Democracy has a very interesting history. It has provided the world with a form of government that when nurtured and upheld, has resulted in unprecedented prosperity and respect for civil liberties. Conversely, if left without meaningful opposition for whatever reason, democratically elected governments have proven just as dangerous as dictatorships.
Alberta’s democracy is not yet at either of the above extremes – but it is definitely moving in the wrong direction – and fast. After spending two years with the PC caucus and six months in opposition, I have no doubt that the current PC leadership has only one primary concern – and that is retaining power at all costs.
We saw this during the last member services committee meeting where the government ignored decades of precedent and refused to give the three-MLA Wildrose caucus the same office and research funding as the two-MLA New Democrat caucus solely because the Wildrose is perceived as a threat to their grasp on power - while a strong NDP, in their view, helps to split votes on the left.
We saw this when the premier cancelled necessary Senate elections for this fall solely because he feared losing the election to the Wildrose. We saw this when MLA Guy Boutilier, without a caucus vote, was kicked out of the PC caucus for simply speaking out for the needs of seniors in his community. We saw this when MLA Heather Forsyth was stripped of government committee membership by the premier for speaking out publicly about her constituents’ unhappiness with the premier’s policies.
We’ve seen billions in uncontested electrical transmission line contracts given to the largest donors to the PC Party via Bill 50 – in fact the PC Party acclaimed the vice president of one of these companies to the PC Party executive mere days before passing the infamous legislation.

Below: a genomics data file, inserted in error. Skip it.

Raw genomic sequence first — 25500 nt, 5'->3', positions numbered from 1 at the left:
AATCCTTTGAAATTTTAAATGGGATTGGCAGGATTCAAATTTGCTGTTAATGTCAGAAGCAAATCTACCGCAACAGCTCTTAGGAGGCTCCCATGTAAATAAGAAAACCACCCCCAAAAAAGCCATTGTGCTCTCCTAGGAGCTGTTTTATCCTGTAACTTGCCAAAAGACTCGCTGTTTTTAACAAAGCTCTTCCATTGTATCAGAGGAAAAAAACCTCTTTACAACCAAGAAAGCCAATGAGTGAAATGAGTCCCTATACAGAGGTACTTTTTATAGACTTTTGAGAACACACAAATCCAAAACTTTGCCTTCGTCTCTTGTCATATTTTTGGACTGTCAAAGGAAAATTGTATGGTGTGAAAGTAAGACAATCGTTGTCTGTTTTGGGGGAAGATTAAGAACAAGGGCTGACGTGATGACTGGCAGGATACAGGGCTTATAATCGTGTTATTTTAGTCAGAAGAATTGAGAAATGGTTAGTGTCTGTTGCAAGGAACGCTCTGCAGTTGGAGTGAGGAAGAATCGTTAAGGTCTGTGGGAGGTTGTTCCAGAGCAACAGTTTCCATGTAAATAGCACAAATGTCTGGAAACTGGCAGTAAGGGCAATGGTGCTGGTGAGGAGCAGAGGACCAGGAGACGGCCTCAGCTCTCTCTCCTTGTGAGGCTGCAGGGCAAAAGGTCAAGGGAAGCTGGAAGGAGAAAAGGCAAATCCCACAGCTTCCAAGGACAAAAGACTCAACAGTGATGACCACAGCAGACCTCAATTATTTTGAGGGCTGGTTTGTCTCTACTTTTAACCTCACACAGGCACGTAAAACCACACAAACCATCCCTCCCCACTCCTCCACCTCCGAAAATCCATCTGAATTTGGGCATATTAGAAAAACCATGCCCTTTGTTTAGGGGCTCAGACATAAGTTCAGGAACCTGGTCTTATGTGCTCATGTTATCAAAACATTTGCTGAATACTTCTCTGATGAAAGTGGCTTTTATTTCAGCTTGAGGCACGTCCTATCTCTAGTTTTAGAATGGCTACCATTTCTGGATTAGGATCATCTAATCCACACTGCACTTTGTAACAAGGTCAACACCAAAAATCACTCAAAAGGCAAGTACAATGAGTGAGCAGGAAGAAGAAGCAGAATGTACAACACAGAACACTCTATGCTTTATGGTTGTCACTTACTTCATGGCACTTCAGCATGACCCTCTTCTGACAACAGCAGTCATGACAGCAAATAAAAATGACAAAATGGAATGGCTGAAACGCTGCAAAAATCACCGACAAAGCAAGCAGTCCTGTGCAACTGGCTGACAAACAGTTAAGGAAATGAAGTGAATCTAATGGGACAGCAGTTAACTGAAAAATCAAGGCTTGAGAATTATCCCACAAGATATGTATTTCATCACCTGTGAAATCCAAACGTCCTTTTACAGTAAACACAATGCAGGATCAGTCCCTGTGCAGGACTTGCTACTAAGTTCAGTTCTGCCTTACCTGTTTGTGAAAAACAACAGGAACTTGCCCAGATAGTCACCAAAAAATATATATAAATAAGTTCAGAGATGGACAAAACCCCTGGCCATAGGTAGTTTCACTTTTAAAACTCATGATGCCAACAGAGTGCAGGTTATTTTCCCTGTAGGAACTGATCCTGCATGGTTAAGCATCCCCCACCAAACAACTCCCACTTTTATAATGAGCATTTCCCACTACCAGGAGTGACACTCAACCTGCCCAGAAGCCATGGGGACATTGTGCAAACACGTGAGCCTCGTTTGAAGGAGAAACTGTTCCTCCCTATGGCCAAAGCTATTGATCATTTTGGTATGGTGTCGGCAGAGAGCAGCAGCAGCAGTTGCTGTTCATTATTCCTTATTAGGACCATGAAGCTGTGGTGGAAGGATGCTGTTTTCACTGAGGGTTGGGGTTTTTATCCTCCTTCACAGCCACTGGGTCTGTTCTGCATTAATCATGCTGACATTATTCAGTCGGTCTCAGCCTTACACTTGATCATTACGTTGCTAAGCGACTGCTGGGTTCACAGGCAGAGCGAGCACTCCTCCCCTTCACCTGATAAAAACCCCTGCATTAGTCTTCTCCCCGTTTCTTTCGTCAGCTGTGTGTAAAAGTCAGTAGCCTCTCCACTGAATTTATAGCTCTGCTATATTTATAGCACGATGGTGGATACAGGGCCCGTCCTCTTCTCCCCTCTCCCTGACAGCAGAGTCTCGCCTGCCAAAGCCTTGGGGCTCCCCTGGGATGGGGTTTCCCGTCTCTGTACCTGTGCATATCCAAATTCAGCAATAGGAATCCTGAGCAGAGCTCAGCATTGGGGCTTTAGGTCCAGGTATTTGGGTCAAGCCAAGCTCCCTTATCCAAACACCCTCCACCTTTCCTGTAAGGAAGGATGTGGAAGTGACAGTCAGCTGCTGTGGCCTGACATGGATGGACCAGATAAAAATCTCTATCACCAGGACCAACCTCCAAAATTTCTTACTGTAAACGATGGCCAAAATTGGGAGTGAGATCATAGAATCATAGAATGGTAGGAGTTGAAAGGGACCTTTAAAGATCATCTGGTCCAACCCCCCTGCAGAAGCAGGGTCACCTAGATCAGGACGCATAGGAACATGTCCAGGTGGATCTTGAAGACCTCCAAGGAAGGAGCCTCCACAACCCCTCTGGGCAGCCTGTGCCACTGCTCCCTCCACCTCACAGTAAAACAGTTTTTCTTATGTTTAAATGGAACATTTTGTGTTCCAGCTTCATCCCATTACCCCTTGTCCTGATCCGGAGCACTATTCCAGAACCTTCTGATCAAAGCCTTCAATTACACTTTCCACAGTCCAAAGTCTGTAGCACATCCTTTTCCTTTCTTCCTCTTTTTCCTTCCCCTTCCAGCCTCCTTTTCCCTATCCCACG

PC Party members saw this distrust of democracy last November, when Tory cabinet ministers instructed MLAs and other party officials to ensure that only members loyal to the premier be allowed as voting delegates for the leadership review. The result was a skewed vote completely unaligned with Albertans and the majority of PC Party members.
I saw this disrespect of democracy personally when I, while still a PC MLA, chose to speak out against the spending practices and mismanagement that have led our province into unprecedented deficits, only to be repeatedly bullied and threatened with the loss of committee work and position by the premier’s old boy’s network. I, of course, left the PC caucus shortly thereafter for this and the many other reasons described herein. And then there was the effective removal of the powers of the official opposition chair of the Public Accounts Committee (Liberal MLA Hugh MacDonald) who apparently allowed too many requests for information from government departments on how public money was being spent (which is, of course, the job the Public Accounts Committee chair).
There is also the matter of PC Speaker Ken Kowalski, who has used his very well-funded, powerful and supposedly neutral Speaker’s office to repeatedly advance the agenda of the PC Party by, to name only a few examples, decreasing the NDP’s questions during question period (despite the PCs and not the NDP losing seats in the Legislature), instructing the Liberals to take criticism off their website of the way then Health Minister Ron Liepert was running health care in the province, instructing the Wildrose that a photo of our leader Danielle Smith is not allowed to be placed on our caucus websites, and repeatedly giving extra time to government ministers and the premier to finish their long-winded responses in question period, while opposition parties are repeatedly cut off and shouted down. They have refused to hold free votes in the Legislature, set fixed election dates and have given cabinet ministers massive pay increases behind closed doors.
Every time the PCs pull one of these stunts, their reasoning behind it is simple – it strengthens their grip on power and they believe the public will forget about their actions in the long term. I know because I was there – I heard it again and again and again. My constituents deserved better – so I left for a party that understands what democracy should look like.
And whether it’s a vote for the NDP, Liberals or Wildrose in the next election – I hope Albertans do the same.